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If movers are driven by economic opportunities and incentives, then stayers often place a higher value on family and social ties and the quality of their neighborhoods. Indeed, a 2008 Pew survey found that stayers “overwhelmingly stay because of family ties.” The majority of stayers had at least a half dozen extended family members within an hour’s drive, according to the study, while movers had far fewer; one in four had none. Stayers were much more likely than movers to feel a sense of belonging to their community and to view their neighborhood as a good place raise children. Indeed, a 2007 study found that the happiness derived from seeing friends is worth an additional six figures of income.
Deeper understanding of the role of social ties and quality of place on those who stay comes from a large-scale survey of more than 20,000 Americans conducted by the Gallup Organization. The survey asked residents not just about their decisions to stay or move, but about their level of emotional attachment to their communities and the characteristics of their communities that matter most to them. Mellander and I, along with Kevin Stolarick, conducted a detailed statistical analysis of these data to identify precisely which factors matter to stayers in a study. (“Here to Stay“ was published in the Journal of Spatial Analysis).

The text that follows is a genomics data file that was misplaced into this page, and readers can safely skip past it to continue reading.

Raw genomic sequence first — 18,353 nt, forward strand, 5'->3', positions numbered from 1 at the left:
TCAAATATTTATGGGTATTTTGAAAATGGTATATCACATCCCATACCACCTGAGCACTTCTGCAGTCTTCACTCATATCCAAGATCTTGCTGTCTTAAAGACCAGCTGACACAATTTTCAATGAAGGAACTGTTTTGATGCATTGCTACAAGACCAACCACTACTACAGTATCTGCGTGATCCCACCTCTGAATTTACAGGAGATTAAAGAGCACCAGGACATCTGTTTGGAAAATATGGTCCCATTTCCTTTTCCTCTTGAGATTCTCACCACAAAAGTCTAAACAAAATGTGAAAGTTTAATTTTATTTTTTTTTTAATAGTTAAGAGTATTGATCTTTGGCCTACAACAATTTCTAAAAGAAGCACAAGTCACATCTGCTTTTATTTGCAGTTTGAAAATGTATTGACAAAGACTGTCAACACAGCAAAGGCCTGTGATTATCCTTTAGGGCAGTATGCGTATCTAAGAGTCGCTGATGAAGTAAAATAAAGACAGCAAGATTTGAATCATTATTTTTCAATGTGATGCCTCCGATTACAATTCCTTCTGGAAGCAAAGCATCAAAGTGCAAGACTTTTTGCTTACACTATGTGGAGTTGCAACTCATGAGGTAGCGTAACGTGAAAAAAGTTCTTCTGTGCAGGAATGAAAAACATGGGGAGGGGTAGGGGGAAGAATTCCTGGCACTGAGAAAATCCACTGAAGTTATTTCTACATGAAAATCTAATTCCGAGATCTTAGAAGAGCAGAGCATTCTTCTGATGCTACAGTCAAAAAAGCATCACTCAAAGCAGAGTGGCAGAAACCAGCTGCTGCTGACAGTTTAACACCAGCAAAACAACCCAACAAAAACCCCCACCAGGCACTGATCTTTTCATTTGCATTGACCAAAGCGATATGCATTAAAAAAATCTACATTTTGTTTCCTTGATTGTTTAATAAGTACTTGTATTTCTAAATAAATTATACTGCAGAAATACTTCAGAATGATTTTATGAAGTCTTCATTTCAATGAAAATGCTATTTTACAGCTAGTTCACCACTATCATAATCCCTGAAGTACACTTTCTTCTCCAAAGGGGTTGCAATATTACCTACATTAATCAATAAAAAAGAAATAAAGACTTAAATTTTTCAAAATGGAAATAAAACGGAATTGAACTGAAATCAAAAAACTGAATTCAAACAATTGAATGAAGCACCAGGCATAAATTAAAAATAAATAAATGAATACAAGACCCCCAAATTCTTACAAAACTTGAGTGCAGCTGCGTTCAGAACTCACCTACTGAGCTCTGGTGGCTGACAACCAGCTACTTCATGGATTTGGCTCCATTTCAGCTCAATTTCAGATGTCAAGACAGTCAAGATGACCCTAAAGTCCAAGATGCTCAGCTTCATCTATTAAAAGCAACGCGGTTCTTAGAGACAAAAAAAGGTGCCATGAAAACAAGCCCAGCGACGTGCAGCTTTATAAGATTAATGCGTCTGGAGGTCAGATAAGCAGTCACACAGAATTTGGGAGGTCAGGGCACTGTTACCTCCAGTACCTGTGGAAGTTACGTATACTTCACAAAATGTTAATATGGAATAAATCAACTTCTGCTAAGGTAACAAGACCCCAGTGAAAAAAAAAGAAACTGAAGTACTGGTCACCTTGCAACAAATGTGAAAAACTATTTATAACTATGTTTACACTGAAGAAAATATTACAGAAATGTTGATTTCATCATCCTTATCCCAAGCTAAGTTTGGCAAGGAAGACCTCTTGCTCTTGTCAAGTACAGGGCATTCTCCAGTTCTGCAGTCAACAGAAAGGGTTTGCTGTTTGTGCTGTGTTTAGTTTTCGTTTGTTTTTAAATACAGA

The main reasons why stayers stay, according to our analysis, revolve around social relationships and quality of place: the ability to meet people and make friends; the quality of public schools; and the overall physical beauty and quality of a neighborhood. These were much more important than economic factors like the availability of job opportunities or the perception of future economic conditions, which our analysis found not to be statistically associated with why people stay.